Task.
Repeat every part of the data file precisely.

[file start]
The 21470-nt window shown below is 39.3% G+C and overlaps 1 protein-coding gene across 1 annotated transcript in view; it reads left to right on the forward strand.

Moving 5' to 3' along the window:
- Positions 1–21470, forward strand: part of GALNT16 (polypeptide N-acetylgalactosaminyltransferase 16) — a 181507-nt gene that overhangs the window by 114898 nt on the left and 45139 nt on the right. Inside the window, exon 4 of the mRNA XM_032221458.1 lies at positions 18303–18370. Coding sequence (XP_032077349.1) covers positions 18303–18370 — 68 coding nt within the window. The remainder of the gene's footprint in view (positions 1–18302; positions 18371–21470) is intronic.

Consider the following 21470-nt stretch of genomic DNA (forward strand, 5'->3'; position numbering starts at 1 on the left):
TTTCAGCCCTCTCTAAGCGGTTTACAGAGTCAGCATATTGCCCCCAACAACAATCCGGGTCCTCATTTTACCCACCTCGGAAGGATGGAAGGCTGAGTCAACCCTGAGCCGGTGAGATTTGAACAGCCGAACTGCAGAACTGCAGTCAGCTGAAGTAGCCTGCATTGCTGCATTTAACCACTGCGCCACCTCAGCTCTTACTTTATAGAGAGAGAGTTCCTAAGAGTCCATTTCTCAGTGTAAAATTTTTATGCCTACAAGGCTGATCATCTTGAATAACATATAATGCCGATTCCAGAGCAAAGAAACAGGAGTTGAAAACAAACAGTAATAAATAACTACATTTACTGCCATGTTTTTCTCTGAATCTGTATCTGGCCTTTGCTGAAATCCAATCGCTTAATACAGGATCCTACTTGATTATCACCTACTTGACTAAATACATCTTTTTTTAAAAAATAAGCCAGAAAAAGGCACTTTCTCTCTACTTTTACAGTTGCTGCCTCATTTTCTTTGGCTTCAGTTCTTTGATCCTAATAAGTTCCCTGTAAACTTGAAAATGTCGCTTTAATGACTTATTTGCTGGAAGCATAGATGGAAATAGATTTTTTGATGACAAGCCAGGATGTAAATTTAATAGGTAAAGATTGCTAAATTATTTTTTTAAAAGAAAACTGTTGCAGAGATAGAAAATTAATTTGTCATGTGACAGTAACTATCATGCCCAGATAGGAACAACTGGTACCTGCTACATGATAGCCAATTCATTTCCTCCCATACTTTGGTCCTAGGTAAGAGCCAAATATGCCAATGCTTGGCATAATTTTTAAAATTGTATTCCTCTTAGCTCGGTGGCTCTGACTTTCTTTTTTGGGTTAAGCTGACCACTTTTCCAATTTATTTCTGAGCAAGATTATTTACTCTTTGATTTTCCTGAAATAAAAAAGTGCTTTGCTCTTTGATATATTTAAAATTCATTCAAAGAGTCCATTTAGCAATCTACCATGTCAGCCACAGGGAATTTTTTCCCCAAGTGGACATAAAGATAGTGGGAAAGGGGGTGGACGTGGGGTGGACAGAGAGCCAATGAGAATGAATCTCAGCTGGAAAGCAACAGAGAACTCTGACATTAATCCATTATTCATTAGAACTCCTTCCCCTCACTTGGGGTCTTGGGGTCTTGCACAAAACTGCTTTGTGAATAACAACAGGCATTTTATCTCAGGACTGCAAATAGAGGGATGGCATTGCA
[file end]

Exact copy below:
The 21470-nt window shown below is 39.3% G+C and overlaps 1 protein-coding gene across 1 annotated transcript in view; it reads left to right on the forward strand.

Moving 5' to 3' along the window:
- Positions 1–21470, forward strand: part of GALNT16 (polypeptide N-acetylgalactosaminyltransferase 16) — a 181507-nt gene that overhangs the window by 114898 nt on the left and 45139 nt on the right. Inside the window, exon 4 of the mRNA XM_032221458.1 lies at positions 18303–18370. Coding sequence (XP_032077349.1) covers positions 18303–18370 — 68 coding nt within the window. The remainder of the gene's footprint in view (positions 1–18302; positions 18371–21470) is intronic.

Consider the following 21470-nt stretch of genomic DNA (forward strand, 5'->3'; position numbering starts at 1 on the left):
TTTCAGCCCTCTCTAAGCGGTTTACAGAGTCAGCATATTGCCCCCAACAACAATCCGGGTCCTCATTTTACCCACCTCGGAAGGATGGAAGGCTGAGTCAACCCTGAGCCGGTGAGATTTGAACAGCCGAACTGCAGAACTGCAGTCAGCTGAAGTAGCCTGCATTGCTGCATTTAACCACTGCGCCACCTCAGCTCTTACTTTATAGAGAGAGAGTTCCTAAGAGTCCATTTCTCAGTGTAAAATTTTTATGCCTACAAGGCTGATCATCTTGAATAACATATAATGCCGATTCCAGAGCAAAGAAACAGGAGTTGAAAACAAACAGTAATAAATAACTACATTTACTGCCATGTTTTTCTCTGAATCTGTATCTGGCCTTTGCTGAAATCCAATCGCTTAATACAGGATCCTACTTGATTATCACCTACTTGACTAAATACATCTTTTTTTAAAAAATAAGCCAGAAAAAGGCACTTTCTCTCTACTTTTACAGTTGCTGCCTCATTTTCTTTGGCTTCAGTTCTTTGATCCTAATAAGTTCCCTGTAAACTTGAAAATGTCGCTTTAATGACTTATTTGCTGGAAGCATAGATGGAAATAGATTTTTTGATGACAAGCCAGGATGTAAATTTAATAGGTAAAGATTGCTAAATTATTTTTTTAAAAGAAAACTGTTGCAGAGATAGAAAATTAATTTGTCATGTGACAGTAACTATCATGCCCAGATAGGAACAACTGGTACCTGCTACATGATAGCCAATTCATTTCCTCCCATACTTTGGTCCTAGGTAAGAGCCAAATATGCCAATGCTTGGCATAATTTTTAAAATTGTATTCCTCTTAGCTCGGTGGCTCTGACTTTCTTTTTTGGGTTAAGCTGACCACTTTTCCAATTTATTTCTGAGCAAGATTATTTACTCTTTGATTTTCCTGAAATAAAAAAGTGCTTTGCTCTTTGATATATTTAAAATTCATTCAAAGAGTCCATTTAGCAATCTACCATGTCAGCCACAGGGAATTTTTTCCCCAAGTGGACATAAAGATAGTGGGAAAGGGGGTGGACGTGGGGTGGACAGAGAGCCAATGAGAATGAATCTCAGCTGGAAAGCAACAGAGAACTCTGACATTAATCCATTATTCATTAGAACTCCTTCCCCTCACTTGGGGTCTTGGGGTCTTGCACAAAACTGCTTTGTGAATAACAACAGGCATTTTATCTCAGGACTGCAAATAGAGGGATGGCATTGCA